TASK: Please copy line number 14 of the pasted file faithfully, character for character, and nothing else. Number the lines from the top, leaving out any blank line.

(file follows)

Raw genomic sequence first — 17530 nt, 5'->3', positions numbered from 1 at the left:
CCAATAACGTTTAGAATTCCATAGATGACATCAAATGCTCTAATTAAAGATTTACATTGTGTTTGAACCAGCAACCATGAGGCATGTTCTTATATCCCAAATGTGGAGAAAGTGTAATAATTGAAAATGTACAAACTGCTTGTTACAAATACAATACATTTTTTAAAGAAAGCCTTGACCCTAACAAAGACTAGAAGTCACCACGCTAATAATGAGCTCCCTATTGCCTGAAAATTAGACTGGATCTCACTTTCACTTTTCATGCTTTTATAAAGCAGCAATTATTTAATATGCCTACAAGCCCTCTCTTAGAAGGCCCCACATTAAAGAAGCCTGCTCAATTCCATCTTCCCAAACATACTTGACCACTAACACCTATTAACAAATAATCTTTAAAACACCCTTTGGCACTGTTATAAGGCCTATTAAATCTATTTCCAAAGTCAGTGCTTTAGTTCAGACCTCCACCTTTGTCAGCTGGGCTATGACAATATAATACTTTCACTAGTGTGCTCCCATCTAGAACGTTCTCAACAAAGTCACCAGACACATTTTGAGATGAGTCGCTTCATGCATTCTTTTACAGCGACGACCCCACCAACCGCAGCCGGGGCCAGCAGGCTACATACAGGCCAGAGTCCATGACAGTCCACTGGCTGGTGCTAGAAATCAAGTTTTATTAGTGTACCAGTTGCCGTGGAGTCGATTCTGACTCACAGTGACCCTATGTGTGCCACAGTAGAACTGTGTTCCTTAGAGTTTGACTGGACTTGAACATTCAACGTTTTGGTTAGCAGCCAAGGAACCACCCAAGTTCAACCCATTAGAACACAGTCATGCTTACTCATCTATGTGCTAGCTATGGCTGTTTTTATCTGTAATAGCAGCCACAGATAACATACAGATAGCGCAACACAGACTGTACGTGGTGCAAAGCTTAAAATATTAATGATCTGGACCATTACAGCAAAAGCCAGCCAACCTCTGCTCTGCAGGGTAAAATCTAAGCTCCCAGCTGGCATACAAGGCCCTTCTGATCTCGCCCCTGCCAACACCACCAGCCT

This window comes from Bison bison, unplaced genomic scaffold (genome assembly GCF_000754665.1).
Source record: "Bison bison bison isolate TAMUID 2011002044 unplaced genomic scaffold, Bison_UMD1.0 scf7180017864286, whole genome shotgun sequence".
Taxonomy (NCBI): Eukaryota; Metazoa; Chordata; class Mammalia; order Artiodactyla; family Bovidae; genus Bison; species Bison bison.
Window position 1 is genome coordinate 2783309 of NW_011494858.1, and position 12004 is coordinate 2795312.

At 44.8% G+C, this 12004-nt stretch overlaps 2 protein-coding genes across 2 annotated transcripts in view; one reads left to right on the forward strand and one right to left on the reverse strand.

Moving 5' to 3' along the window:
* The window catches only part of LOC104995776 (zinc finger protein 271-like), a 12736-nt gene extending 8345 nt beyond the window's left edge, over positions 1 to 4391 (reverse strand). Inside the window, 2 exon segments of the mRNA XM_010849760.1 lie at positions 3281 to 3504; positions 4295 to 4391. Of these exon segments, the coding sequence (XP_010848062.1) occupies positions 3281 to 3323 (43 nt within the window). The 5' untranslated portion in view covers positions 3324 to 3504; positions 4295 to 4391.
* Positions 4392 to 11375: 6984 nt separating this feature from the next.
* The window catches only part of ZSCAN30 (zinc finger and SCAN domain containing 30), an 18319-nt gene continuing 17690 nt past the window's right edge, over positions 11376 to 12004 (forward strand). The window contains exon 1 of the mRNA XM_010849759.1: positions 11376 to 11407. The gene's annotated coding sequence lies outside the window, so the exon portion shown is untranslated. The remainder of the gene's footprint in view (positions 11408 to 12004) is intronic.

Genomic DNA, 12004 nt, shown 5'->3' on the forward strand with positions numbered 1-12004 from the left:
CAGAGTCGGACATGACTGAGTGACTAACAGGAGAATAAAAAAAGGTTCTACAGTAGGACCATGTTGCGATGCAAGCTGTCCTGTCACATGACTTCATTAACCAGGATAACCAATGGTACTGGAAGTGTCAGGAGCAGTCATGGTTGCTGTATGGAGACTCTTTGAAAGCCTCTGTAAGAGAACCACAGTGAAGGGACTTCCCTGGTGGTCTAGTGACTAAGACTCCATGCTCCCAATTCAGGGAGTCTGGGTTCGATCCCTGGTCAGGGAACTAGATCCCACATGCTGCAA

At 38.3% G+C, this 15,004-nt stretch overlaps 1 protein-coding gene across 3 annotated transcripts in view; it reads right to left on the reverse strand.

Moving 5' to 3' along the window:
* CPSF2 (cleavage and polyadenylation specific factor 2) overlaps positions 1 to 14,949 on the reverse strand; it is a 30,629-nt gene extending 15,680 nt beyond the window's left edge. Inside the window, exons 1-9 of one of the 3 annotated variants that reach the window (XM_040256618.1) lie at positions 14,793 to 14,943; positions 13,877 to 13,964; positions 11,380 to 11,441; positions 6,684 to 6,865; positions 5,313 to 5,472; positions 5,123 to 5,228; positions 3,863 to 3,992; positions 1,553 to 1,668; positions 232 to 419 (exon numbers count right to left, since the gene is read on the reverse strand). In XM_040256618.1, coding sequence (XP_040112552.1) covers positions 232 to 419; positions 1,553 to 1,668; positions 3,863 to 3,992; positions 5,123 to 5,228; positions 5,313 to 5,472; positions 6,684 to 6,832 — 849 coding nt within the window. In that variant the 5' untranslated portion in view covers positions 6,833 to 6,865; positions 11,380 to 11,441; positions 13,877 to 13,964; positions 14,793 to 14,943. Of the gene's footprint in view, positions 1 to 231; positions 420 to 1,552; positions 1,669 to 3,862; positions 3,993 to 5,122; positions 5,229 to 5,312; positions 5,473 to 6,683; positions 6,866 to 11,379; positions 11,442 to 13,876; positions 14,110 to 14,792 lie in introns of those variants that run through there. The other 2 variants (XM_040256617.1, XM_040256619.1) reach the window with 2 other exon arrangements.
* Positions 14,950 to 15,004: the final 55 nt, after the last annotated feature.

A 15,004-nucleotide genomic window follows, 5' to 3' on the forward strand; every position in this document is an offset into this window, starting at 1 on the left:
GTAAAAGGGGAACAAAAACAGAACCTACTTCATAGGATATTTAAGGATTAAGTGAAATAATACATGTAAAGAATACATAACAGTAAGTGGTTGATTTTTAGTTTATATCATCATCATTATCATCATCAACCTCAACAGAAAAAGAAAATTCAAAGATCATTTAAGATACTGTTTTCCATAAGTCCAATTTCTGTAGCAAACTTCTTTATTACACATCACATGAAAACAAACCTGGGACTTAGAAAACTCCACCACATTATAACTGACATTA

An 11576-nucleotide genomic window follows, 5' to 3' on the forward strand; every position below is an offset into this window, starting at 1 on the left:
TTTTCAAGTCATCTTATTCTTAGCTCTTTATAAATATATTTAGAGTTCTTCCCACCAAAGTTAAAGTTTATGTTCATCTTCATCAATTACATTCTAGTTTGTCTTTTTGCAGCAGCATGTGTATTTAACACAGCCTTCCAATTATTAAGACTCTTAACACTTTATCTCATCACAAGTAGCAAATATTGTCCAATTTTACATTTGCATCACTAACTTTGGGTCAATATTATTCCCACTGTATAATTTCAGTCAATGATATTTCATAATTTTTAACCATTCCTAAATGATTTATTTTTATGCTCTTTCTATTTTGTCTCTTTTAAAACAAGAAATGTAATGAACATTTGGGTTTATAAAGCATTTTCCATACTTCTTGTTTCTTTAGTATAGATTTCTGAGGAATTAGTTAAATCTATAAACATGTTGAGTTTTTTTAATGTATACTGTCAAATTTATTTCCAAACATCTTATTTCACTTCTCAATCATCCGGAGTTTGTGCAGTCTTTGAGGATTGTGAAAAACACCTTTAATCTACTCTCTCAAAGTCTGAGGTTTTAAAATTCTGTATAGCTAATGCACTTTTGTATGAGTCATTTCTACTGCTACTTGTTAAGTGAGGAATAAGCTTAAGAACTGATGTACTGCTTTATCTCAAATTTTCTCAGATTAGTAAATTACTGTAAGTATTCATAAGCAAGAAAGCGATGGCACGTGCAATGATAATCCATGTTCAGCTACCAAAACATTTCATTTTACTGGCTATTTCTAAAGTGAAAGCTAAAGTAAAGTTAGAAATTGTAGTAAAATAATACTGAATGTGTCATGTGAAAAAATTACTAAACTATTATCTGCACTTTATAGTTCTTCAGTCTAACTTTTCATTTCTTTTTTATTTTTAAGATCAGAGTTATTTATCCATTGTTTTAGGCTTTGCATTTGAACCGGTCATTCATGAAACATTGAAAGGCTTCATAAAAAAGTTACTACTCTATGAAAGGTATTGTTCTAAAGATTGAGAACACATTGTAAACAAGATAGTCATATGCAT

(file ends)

At 38.3% G+C, this 15,004-nt stretch overlaps 1 protein-coding gene across 3 annotated transcripts in view; it reads right to left on the reverse strand.